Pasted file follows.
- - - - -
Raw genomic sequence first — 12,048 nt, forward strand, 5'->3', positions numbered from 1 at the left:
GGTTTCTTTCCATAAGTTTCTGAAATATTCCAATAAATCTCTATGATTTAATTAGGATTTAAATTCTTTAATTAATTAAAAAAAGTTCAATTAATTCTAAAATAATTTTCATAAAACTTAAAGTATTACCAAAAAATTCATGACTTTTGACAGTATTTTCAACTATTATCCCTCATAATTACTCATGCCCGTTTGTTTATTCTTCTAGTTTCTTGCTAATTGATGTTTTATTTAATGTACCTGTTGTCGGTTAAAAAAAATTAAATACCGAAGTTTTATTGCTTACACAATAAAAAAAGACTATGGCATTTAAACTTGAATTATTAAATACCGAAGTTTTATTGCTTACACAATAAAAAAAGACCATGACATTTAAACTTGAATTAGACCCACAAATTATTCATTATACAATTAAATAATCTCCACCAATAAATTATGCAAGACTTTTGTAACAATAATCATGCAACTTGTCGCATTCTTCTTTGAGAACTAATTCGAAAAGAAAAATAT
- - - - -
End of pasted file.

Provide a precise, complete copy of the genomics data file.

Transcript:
Raw genomic sequence first — 12,048 nt, forward strand, 5'->3', positions numbered from 1 at the left:
GGTTTCTTTCCATAAGTTTCTGAAATATTCCAATAAATCTCTATGATTTAATTAGGATTTAAATTCTTTAATTAATTAAAAAAAGTTCAATTAATTCTAAAATAATTTTCATAAAACTTAAAGTATTACCAAAAAATTCATGACTTTTGACAGTATTTTCAACTATTATCCCTCATAATTACTCATGCCCGTTTGTTTATTCTTCTAGTTTCTTGCTAATTGATGTTTTATTTAATGTACCTGTTGTCGGTTAAAAAAAATTAAATACCGAAGTTTTATTGCTTACACAATAAAAAAAGACTATGGCATTTAAACTTGAATTATTAAATACCGAAGTTTTATTGCTTACACAATAAAAAAAGACCATGACATTTAAACTTGAATTAGACCCACAAATTATTCATTATACAATTAAATAATCTCCACCAATAAATTATGCAAGACTTTTGTAACAATAATCATGCAACTTGTCGCATTCTTCTTTGAGAACTAATTCGAAAAGAAAAATAT